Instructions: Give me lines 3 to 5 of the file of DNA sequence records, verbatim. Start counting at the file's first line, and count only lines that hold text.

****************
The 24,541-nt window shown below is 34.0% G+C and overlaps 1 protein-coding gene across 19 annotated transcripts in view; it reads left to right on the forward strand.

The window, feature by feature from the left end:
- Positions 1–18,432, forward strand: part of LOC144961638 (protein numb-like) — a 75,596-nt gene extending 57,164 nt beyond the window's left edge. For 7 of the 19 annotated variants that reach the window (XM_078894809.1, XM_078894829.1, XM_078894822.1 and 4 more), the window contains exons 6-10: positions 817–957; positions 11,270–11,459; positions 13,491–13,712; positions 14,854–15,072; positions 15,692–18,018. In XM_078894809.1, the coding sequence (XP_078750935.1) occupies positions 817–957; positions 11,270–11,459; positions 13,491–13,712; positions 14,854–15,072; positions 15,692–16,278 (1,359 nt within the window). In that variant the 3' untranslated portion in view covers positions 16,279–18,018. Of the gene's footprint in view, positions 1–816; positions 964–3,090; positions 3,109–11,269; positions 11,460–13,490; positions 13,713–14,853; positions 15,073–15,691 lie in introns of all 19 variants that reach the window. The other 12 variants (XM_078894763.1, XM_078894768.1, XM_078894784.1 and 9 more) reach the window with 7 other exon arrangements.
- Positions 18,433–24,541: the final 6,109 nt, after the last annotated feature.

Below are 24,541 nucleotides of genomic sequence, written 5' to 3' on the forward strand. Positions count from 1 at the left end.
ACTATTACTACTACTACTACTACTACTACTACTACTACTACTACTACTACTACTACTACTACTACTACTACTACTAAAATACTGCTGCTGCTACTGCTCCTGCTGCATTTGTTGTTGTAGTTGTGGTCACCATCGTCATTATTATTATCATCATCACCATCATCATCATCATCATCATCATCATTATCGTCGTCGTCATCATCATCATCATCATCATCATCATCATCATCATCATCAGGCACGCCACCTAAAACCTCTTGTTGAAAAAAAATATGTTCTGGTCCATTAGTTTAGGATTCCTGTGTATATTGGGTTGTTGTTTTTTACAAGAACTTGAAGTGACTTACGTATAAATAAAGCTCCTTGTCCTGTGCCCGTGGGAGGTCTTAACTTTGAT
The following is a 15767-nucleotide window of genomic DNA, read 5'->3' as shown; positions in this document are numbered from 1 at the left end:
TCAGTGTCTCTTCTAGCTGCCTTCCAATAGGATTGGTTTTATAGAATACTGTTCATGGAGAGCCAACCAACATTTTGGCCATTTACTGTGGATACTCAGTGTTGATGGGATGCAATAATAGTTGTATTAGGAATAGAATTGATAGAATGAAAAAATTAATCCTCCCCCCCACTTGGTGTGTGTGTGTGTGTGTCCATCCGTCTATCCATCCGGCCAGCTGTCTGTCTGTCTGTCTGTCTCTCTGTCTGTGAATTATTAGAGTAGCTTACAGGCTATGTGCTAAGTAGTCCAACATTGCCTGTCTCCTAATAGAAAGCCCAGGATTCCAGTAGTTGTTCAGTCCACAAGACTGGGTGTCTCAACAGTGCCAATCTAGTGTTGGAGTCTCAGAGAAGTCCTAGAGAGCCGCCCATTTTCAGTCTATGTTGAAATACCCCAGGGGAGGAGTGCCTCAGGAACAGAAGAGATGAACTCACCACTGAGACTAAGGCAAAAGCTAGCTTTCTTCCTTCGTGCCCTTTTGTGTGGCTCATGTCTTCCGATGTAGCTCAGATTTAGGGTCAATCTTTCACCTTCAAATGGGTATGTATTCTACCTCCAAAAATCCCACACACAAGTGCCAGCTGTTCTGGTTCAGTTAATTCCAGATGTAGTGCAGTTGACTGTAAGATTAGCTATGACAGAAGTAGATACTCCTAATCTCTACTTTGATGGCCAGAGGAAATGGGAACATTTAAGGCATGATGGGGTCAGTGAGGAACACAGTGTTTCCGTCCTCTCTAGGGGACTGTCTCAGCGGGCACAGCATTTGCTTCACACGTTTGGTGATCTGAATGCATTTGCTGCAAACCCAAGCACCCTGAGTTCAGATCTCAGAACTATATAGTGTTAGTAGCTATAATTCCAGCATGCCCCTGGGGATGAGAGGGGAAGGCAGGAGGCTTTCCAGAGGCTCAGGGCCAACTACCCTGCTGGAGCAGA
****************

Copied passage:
- Positions 1–18,432, forward strand: part of LOC144961638 (protein numb-like) — a 75,596-nt gene extending 57,164 nt beyond the window's left edge. For 7 of the 19 annotated variants that reach the window (XM_078894809.1, XM_078894829.1, XM_078894822.1 and 4 more), the window contains exons 6-10: positions 817–957; positions 11,270–11,459; positions 13,491–13,712; positions 14,854–15,072; positions 15,692–18,018. In XM_078894809.1, the coding sequence (XP_078750935.1) occupies positions 817–957; positions 11,270–11,459; positions 13,491–13,712; positions 14,854–15,072; positions 15,692–16,278 (1,359 nt within the window). In that variant the 3' untranslated portion in view covers positions 16,279–18,018. Of the gene's footprint in view, positions 1–816; positions 964–3,090; positions 3,109–11,269; positions 11,460–13,490; positions 13,713–14,853; positions 15,073–15,691 lie in introns of all 19 variants that reach the window. The other 12 variants (XM_078894763.1, XM_078894768.1, XM_078894784.1 and 9 more) reach the window with 7 other exon arrangements.
- Positions 18,433–24,541: the final 6,109 nt, after the last annotated feature.

Below are 24,541 nucleotides of genomic sequence, written 5' to 3' on the forward strand. Positions count from 1 at the left end.